• To be sure each parent has the same information, write down what you have talked about and send a copy to the other parent.
    • Keep your promises. Your children need to be able to trust and rely on you. This is very important right now.
    • Do not talk about custody problems if one of you is under the influence of alcohol or other drugs.
    • Do not talk about custody if the children are around.
    • When you pick up or drop off the children to the other parent, say only "hello" and "good-bye".
    • Do not send messages to the other parent with your child.
    • Try to talk to teachers, doctors, or other involved professionals together. This can help resolve differences of opinion about what is best for your children.
    • If the child is with you, you are responsible for the child’s daily care. But, do not make any important changes in the child's educational or medical care without first discussing it with the other parent.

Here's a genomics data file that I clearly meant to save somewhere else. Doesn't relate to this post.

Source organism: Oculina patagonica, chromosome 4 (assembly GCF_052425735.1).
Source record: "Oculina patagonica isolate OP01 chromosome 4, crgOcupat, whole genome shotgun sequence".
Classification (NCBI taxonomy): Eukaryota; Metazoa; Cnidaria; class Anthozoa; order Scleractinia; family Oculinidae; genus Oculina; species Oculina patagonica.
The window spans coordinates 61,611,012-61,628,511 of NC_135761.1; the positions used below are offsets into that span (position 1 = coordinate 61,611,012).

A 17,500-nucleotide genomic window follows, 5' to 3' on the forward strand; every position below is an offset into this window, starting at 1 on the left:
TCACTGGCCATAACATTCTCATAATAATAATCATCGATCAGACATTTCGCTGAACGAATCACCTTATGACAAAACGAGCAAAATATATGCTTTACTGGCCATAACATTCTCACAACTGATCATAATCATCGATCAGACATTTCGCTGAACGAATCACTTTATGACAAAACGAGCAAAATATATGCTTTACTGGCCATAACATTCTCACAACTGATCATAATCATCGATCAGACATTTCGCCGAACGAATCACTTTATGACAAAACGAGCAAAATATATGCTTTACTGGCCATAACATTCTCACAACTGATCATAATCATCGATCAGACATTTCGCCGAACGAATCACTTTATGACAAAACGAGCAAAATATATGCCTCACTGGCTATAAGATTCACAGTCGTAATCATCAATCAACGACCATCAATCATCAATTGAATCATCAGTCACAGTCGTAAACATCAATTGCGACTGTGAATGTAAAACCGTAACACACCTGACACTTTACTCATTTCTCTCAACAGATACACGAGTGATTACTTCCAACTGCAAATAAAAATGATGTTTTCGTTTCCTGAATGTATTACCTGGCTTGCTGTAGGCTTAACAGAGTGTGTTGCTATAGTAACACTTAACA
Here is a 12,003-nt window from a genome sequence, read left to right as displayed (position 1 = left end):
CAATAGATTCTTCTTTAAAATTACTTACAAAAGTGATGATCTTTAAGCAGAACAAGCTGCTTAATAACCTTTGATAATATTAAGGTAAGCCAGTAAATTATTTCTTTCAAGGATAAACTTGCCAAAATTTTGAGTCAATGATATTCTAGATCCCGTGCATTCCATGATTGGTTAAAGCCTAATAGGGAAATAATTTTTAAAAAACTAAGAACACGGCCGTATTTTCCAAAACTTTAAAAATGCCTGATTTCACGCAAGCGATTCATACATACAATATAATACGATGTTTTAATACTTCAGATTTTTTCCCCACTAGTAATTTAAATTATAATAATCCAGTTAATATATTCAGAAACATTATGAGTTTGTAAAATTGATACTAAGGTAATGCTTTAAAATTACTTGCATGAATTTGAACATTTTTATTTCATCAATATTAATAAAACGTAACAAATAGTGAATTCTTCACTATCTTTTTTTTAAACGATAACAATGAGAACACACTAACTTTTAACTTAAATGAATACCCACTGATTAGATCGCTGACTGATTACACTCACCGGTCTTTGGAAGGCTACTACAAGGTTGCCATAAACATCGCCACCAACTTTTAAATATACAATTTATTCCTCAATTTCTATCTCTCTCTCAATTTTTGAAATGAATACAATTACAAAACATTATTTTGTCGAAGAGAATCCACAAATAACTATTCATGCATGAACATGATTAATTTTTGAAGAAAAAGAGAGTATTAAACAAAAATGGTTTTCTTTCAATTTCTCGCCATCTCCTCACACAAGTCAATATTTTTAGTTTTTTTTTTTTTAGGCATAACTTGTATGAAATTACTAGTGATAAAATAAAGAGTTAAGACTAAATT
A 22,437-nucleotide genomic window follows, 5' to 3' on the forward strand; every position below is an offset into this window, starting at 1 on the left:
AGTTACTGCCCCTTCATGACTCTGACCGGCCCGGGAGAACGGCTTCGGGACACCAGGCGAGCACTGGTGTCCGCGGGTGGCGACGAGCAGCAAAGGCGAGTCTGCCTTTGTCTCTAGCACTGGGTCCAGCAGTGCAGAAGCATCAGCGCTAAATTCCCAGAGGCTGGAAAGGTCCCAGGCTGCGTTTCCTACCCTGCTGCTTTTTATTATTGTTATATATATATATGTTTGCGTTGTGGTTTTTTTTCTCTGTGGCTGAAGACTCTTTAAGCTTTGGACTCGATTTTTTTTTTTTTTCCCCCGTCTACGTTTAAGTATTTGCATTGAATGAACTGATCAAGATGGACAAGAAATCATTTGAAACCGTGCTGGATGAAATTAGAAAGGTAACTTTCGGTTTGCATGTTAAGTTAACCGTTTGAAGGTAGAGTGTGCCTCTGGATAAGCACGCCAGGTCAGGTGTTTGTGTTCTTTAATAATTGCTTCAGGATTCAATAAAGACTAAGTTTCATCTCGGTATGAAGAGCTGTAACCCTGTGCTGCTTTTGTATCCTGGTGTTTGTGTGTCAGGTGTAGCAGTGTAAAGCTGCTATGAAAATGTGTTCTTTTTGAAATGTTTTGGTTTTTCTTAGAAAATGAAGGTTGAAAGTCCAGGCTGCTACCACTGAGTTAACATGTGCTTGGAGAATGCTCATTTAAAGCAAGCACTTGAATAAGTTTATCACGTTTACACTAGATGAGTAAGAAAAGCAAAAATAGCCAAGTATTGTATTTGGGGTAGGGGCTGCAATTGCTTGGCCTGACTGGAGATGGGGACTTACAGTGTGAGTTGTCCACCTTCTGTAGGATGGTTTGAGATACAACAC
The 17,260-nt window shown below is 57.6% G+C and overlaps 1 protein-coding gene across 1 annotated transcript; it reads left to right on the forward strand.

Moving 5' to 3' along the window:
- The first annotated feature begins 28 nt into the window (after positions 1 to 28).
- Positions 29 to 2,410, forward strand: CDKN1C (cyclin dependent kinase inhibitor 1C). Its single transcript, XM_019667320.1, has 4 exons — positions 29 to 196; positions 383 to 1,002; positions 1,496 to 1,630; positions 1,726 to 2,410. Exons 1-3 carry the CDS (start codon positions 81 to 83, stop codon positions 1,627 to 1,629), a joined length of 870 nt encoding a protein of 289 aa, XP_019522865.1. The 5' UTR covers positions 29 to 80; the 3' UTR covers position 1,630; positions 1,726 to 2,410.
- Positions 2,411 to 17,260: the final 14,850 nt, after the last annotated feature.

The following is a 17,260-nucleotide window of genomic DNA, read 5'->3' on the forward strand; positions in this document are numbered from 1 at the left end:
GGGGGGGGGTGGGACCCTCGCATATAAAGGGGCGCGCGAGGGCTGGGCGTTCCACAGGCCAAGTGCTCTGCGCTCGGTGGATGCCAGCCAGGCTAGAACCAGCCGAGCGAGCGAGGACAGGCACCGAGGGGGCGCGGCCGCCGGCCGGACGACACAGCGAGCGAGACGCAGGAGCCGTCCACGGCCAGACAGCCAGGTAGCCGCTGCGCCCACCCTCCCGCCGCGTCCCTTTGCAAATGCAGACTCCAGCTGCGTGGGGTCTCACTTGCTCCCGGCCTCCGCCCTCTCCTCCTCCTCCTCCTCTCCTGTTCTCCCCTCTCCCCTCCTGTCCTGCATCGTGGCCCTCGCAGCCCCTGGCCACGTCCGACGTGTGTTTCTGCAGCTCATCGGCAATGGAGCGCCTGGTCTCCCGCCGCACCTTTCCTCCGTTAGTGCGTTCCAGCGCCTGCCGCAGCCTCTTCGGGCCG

• Above all, try to work with the other parent for the good of your children. Do this for your children's happiness and success in life. They will feel more comfortable and secure and know that you both cared enough about them to make their life free of conflict.

    The State Administrative Office of the Court has videos for children, teens, and parents covering some of the issues involved in divorce and custody. See Families Change - Your Guide to Separation and Divorce .

  2. How the court gets involved in custody and visitation